Nothing will make a photographer’s heart seize up than hearing that their artworks – which are scheduled to appear in a gallery art show – have not yet arrived at the gallery.
It’s one of those nightmare scenarios – the same kind where you dream that you’re late for a test, and you arrive at class and there’s only three minutes to get the test done… Yes, I remember that scene in Risky Business, but I don’t anticipate the follow-up, in which a teenaged Rebecca DeMornay shows up at my house saying, “Are you ready for me … Ralph?”
But back to my plight. Normally, I would have brought the images to the gallery myself – and would have done so in this instance, had the gallery show not been in London, England. I don’t care how roadworthy my Saturn Ion is, I don’t think it can handle oceanic voyages.
So on the 18th of December, I printed out and mailed my two Kodachrome images – “The Railsplitter” and “Toll Gate Ice Cream” – which you see here –
Both photos were printed, trimmed, and shipped off to London for the AOP Gallery show, “A Celebration of Kodachrome.” That was on the 18th of December.
I didn’t hear back from the AOP Gallery, so on January 11th – one week before the gallery show opened – I contacted Marina at the AOP Gallery via e-mail, and asked if my photos looked good in their AOP frames. The plan was to send the prints, and have the AOP Gallery install the artwork in their custom displays.
Marina responded back via e-mail. “Chuck, I was going to email you today. No, the prints haven’t arrived yet.”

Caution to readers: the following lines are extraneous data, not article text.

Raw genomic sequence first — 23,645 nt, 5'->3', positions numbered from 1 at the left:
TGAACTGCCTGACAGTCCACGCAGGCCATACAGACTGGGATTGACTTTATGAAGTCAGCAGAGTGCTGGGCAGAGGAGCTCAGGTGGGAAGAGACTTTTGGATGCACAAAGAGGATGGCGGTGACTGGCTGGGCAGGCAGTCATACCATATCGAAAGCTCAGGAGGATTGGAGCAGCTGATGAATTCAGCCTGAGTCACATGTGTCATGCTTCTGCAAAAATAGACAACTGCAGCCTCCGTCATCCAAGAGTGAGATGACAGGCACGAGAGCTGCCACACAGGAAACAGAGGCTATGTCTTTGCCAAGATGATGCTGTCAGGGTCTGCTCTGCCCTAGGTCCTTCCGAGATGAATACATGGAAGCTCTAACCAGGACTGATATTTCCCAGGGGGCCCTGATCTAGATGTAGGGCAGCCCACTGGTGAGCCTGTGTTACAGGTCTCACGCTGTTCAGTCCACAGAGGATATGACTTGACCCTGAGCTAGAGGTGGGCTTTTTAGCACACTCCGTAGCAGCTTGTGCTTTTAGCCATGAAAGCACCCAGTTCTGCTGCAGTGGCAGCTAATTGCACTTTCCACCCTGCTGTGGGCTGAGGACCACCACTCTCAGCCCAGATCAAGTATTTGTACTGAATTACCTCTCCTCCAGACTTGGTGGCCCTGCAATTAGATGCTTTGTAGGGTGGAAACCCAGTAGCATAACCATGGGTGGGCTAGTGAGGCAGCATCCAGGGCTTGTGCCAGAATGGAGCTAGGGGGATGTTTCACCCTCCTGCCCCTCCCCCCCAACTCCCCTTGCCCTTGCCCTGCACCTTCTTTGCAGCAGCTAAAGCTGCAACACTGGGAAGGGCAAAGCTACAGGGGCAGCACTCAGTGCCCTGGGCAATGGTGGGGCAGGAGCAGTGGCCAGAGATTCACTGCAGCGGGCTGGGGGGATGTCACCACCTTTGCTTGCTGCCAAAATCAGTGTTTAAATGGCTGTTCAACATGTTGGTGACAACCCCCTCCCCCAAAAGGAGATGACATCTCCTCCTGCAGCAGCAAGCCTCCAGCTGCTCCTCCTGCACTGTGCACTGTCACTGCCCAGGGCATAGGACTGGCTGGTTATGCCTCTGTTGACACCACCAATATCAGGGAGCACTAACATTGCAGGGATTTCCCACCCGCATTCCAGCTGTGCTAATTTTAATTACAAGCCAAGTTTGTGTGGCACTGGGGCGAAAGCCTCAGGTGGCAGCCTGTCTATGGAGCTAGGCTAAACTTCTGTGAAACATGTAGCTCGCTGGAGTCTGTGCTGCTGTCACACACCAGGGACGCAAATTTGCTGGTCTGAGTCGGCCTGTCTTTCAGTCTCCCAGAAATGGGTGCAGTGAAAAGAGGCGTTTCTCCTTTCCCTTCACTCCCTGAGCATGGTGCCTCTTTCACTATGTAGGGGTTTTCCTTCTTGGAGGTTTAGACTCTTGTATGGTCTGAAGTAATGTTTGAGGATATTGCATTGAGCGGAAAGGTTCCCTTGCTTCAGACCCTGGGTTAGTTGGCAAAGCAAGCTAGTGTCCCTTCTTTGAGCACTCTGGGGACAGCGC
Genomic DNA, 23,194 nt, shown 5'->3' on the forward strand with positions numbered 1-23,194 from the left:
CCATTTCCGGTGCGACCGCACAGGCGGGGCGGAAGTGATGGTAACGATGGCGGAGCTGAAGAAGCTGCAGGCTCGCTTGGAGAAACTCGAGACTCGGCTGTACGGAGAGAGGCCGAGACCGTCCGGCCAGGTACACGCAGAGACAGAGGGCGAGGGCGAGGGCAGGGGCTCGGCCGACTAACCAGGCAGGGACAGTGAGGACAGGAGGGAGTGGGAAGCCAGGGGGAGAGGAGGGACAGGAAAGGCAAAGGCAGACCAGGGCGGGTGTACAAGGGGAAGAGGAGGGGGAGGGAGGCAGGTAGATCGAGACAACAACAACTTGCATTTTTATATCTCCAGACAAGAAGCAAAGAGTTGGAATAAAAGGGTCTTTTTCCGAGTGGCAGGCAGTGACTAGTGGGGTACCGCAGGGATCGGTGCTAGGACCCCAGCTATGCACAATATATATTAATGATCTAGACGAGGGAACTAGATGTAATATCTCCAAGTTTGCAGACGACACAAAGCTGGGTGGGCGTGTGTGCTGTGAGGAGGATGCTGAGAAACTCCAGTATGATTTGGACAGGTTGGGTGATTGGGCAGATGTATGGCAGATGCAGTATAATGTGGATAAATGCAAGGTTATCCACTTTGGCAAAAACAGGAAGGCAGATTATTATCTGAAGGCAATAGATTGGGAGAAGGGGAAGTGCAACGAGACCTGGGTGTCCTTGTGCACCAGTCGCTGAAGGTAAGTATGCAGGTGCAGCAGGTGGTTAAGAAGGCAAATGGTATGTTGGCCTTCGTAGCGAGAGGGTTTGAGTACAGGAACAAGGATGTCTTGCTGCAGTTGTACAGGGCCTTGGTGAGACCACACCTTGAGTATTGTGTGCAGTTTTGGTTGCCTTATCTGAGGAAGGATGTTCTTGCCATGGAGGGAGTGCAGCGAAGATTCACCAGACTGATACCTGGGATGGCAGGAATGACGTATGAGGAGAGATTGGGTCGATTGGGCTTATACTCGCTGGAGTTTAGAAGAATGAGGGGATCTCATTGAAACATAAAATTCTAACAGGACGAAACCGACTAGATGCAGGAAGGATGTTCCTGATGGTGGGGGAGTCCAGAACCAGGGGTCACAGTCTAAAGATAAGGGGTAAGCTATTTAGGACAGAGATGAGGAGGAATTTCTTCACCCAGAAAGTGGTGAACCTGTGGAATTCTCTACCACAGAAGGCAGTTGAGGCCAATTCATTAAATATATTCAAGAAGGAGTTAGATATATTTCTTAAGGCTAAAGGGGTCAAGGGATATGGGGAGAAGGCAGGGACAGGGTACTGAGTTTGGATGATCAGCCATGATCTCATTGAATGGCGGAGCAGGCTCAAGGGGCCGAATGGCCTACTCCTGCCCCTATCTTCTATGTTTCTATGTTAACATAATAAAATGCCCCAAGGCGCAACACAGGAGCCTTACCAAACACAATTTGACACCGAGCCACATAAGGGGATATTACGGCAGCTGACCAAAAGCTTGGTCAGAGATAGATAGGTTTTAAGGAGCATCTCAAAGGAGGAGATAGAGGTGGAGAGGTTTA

Oh this is not good.
The gallery show opens in one week, and there would be 67 artworks displayed in the “A Celebration of Kodachrome” – and two empty spaces where The Railsplitter and Toll Gate Ice Cream were supposed to hang.
I thought about my emergency options, and there were very few left available. I could either:
(A) print out both images again, trim them to 50cm x 60cm, and try to global express overnight the prints to England… which would cost me a fortune;
(B) contract with a British printer, and send them digital copies of the prints so they could print them out and deliver them to the AOP Gallery … again, this would cost me.
(C) beg the AOP Gallery for mercy and ask if the Gallery would at least send me back my entrance fees if the prints didn’t arrive.
I could have gone with any of those options.
Instead, Option (D) came into play.
It was another e-mail from Marina, 30 minutes after her first e-mail to me.
“You wont believe that… They just arrived!”
Thank God for Option (D).
I think I’m going to make that into a T-shirt slogan. 🙂 “Thank God for Option (D).”
Marina e-mailed me again, mentioning that the pictures – which I had trimmed to 50cm x 60cm from their original 20″ x 24″ dimensions – were just a little too snug in the frame, and asked if she could trim a centimeter off of one of the sides so that it would fit in the frames properly. I gave my permission to do so.
She said she would send images of the framed photos at the Gallery show, and as soon as she sends them, I’ll post them here.
This is where the fun begins. Really, it does.